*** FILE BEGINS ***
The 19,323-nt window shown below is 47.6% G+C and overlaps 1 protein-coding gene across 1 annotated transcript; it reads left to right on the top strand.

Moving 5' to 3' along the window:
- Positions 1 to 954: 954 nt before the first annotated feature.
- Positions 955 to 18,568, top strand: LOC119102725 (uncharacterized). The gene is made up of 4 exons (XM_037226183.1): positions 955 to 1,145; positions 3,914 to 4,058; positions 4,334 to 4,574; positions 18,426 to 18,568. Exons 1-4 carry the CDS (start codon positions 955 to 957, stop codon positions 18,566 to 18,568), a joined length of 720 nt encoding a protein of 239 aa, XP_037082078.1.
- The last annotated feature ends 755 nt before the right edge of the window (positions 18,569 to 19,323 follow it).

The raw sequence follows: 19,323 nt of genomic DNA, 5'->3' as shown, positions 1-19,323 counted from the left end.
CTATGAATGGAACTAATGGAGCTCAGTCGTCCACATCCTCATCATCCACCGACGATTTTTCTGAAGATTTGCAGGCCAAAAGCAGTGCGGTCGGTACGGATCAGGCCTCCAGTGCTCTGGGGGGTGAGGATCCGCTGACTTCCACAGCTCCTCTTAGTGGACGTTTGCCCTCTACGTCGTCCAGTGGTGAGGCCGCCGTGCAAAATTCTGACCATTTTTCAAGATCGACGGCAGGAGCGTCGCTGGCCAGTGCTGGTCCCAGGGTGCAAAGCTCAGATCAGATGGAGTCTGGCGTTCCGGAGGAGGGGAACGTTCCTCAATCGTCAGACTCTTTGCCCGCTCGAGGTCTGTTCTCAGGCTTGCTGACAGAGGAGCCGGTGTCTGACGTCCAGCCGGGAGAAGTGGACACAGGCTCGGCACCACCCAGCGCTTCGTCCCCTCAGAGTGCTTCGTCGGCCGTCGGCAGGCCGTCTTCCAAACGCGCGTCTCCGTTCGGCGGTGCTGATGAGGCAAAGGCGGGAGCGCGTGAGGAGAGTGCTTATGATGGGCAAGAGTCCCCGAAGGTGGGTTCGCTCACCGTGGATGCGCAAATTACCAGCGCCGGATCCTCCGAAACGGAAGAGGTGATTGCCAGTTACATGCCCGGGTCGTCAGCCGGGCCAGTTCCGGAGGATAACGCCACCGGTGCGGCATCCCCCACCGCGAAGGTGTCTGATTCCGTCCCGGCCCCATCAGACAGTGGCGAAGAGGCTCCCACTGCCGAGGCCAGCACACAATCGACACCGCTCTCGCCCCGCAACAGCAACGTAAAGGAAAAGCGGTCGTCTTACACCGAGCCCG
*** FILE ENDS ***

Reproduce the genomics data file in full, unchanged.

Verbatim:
The 19,323-nt window shown below is 47.6% G+C and overlaps 1 protein-coding gene across 1 annotated transcript; it reads left to right on the top strand.

Moving 5' to 3' along the window:
- Positions 1 to 954: 954 nt before the first annotated feature.
- Positions 955 to 18,568, top strand: LOC119102725 (uncharacterized). The gene is made up of 4 exons (XM_037226183.1): positions 955 to 1,145; positions 3,914 to 4,058; positions 4,334 to 4,574; positions 18,426 to 18,568. Exons 1-4 carry the CDS (start codon positions 955 to 957, stop codon positions 18,566 to 18,568), a joined length of 720 nt encoding a protein of 239 aa, XP_037082078.1.
- The last annotated feature ends 755 nt before the right edge of the window (positions 18,569 to 19,323 follow it).

The raw sequence follows: 19,323 nt of genomic DNA, 5'->3' as shown, positions 1-19,323 counted from the left end.
CTATGAATGGAACTAATGGAGCTCAGTCGTCCACATCCTCATCATCCACCGACGATTTTTCTGAAGATTTGCAGGCCAAAAGCAGTGCGGTCGGTACGGATCAGGCCTCCAGTGCTCTGGGGGGTGAGGATCCGCTGACTTCCACAGCTCCTCTTAGTGGACGTTTGCCCTCTACGTCGTCCAGTGGTGAGGCCGCCGTGCAAAATTCTGACCATTTTTCAAGATCGACGGCAGGAGCGTCGCTGGCCAGTGCTGGTCCCAGGGTGCAAAGCTCAGATCAGATGGAGTCTGGCGTTCCGGAGGAGGGGAACGTTCCTCAATCGTCAGACTCTTTGCCCGCTCGAGGTCTGTTCTCAGGCTTGCTGACAGAGGAGCCGGTGTCTGACGTCCAGCCGGGAGAAGTGGACACAGGCTCGGCACCACCCAGCGCTTCGTCCCCTCAGAGTGCTTCGTCGGCCGTCGGCAGGCCGTCTTCCAAACGCGCGTCTCCGTTCGGCGGTGCTGATGAGGCAAAGGCGGGAGCGCGTGAGGAGAGTGCTTATGATGGGCAAGAGTCCCCGAAGGTGGGTTCGCTCACCGTGGATGCGCAAATTACCAGCGCCGGATCCTCCGAAACGGAAGAGGTGATTGCCAGTTACATGCCCGGGTCGTCAGCCGGGCCAGTTCCGGAGGATAACGCCACCGGTGCGGCATCCCCCACCGCGAAGGTGTCTGATTCCGTCCCGGCCCCATCAGACAGTGGCGAAGAGGCTCCCACTGCCGAGGCCAGCACACAATCGACACCGCTCTCGCCCCGCAACAGCAACGTAAAGGAAAAGCGGTCGTCTTACACCGAGCCCG